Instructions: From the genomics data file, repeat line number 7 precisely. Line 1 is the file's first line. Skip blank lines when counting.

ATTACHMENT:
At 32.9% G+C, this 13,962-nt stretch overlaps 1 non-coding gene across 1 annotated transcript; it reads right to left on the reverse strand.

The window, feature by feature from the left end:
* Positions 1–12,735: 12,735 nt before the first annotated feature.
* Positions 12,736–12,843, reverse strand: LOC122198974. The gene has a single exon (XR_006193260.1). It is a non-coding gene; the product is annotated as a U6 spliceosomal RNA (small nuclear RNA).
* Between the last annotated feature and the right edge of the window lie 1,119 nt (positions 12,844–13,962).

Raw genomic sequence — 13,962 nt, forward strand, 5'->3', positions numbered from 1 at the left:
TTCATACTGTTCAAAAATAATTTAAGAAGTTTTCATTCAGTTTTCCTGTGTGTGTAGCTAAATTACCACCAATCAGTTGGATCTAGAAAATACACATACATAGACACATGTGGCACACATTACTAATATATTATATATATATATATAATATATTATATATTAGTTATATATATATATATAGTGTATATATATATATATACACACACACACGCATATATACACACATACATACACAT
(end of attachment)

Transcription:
TTCATACTGTTCAAAAATAATTTAAGAAGTTTTCATTCAGTTTTCCTGTGTGTGTAGCTAAATTACCACCAATCAGTTGGATCTAGAAAATACACATACATAGACACATGTGGCACACATTACTAATATATTATATATATATATATAATATATTATATATTAGTTATATATATATATATAGTGTATATATATATATATACACACACACACGCATATATACACACATACATACACAT